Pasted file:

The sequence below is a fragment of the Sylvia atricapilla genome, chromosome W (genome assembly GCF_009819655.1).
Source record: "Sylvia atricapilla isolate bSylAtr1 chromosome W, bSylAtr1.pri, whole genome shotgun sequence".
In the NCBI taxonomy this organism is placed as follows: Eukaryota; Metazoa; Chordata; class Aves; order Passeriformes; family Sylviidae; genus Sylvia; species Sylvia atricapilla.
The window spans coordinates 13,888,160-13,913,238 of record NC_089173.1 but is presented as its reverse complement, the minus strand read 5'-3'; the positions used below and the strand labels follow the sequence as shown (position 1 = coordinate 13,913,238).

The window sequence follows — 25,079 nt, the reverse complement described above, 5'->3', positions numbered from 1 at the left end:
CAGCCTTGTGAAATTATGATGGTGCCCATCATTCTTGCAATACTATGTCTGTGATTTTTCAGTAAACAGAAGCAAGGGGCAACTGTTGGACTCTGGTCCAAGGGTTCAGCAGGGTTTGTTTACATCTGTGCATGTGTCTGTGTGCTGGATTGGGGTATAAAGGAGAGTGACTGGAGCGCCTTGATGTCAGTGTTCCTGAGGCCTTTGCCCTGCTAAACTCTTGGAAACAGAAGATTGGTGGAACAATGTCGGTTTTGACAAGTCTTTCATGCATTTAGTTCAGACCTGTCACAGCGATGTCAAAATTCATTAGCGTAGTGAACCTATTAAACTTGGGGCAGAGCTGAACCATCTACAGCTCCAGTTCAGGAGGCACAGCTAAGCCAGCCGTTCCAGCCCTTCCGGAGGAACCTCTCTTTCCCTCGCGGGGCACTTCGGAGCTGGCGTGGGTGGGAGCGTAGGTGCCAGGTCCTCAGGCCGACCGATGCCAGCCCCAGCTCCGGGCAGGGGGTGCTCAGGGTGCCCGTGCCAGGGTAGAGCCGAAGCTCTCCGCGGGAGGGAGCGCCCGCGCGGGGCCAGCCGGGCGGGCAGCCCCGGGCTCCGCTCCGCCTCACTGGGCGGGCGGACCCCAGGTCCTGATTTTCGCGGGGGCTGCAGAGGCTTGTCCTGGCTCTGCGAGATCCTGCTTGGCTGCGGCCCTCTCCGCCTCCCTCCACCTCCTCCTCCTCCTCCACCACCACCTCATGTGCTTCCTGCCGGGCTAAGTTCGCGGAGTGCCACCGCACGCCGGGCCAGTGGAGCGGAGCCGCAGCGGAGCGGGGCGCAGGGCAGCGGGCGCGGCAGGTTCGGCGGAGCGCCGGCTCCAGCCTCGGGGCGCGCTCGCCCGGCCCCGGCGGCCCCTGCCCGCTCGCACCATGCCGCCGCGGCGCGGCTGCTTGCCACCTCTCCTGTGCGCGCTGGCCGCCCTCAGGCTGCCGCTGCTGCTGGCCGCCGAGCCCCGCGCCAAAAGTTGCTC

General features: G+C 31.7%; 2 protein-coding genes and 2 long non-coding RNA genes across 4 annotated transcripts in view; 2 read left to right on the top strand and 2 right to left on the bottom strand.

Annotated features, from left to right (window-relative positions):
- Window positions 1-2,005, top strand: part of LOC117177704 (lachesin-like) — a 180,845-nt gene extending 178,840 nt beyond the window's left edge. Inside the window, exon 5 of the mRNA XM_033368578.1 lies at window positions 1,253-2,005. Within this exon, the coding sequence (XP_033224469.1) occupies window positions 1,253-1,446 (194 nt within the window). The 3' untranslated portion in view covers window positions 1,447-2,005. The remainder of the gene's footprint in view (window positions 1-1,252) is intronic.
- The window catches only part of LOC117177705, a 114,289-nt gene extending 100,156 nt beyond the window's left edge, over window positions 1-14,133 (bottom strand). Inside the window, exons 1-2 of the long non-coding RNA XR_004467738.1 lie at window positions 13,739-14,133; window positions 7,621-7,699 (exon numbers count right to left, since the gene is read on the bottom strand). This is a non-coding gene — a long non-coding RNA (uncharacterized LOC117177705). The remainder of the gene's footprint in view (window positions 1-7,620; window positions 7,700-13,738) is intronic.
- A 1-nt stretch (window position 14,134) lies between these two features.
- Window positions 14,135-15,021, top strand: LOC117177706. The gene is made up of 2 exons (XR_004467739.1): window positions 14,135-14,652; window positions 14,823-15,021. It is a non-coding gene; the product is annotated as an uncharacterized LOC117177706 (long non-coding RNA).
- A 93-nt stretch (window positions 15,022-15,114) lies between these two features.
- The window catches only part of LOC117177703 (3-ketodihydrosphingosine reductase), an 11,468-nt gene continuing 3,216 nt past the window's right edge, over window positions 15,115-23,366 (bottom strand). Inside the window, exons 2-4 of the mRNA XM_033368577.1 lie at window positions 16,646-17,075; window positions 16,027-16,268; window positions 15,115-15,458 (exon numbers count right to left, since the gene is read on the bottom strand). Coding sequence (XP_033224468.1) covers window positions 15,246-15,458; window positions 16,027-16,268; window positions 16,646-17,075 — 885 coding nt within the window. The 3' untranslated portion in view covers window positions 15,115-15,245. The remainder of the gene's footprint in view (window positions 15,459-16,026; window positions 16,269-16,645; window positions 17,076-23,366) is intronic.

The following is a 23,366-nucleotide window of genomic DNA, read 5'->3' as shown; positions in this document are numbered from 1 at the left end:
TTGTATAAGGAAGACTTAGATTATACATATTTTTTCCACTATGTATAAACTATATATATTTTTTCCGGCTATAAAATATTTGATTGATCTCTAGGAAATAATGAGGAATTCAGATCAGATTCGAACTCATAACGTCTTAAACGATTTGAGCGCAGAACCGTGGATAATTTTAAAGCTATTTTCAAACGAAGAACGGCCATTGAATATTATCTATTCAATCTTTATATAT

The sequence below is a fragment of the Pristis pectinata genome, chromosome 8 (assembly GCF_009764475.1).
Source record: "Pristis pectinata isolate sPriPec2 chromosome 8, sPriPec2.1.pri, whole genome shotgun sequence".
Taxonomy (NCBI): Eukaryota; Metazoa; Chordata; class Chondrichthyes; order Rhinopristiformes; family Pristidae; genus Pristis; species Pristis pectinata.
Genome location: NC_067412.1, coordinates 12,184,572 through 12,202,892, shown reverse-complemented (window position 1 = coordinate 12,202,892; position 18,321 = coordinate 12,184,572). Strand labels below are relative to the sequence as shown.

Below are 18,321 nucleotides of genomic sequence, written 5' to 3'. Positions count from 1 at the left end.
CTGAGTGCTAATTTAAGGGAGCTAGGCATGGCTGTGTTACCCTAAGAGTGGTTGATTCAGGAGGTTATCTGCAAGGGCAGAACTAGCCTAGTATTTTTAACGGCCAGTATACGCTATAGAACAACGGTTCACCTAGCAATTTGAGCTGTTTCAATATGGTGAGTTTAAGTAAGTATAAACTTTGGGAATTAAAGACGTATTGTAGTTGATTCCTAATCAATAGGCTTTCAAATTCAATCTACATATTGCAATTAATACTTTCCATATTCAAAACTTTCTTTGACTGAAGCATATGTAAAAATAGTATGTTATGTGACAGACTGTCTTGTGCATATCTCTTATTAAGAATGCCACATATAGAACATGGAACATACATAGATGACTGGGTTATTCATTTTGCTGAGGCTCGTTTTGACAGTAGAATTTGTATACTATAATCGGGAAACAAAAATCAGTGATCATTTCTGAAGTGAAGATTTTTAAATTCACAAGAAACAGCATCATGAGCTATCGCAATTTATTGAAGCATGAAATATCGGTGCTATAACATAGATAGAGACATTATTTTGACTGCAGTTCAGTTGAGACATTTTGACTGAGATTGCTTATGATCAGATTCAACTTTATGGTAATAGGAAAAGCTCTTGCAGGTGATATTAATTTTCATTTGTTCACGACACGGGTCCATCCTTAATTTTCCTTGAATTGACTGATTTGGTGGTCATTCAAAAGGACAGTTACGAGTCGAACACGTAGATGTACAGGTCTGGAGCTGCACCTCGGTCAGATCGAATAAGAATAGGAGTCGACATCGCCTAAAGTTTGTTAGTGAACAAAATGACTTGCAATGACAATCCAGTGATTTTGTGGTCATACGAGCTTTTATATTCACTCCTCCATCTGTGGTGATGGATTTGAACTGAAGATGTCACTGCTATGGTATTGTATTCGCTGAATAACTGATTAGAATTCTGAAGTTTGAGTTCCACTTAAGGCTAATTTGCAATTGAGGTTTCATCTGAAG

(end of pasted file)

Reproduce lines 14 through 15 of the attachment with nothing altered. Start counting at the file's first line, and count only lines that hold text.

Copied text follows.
- The window catches only part of LOC117177703 (3-ketodihydrosphingosine reductase), an 11,468-nt gene continuing 3,216 nt past the window's right edge, over window positions 15,115-23,366 (bottom strand). Inside the window, exons 2-4 of the mRNA XM_033368577.1 lie at window positions 16,646-17,075; window positions 16,027-16,268; window positions 15,115-15,458 (exon numbers count right to left, since the gene is read on the bottom strand). Coding sequence (XP_033224468.1) covers window positions 15,246-15,458; window positions 16,027-16,268; window positions 16,646-17,075 — 885 coding nt within the window. The 3' untranslated portion in view covers window positions 15,115-15,245. The remainder of the gene's footprint in view (window positions 15,459-16,026; window positions 16,269-16,645; window positions 17,076-23,366) is intronic.

The following is a 23,366-nucleotide window of genomic DNA, read 5'->3' as shown; positions in this document are numbered from 1 at the left end: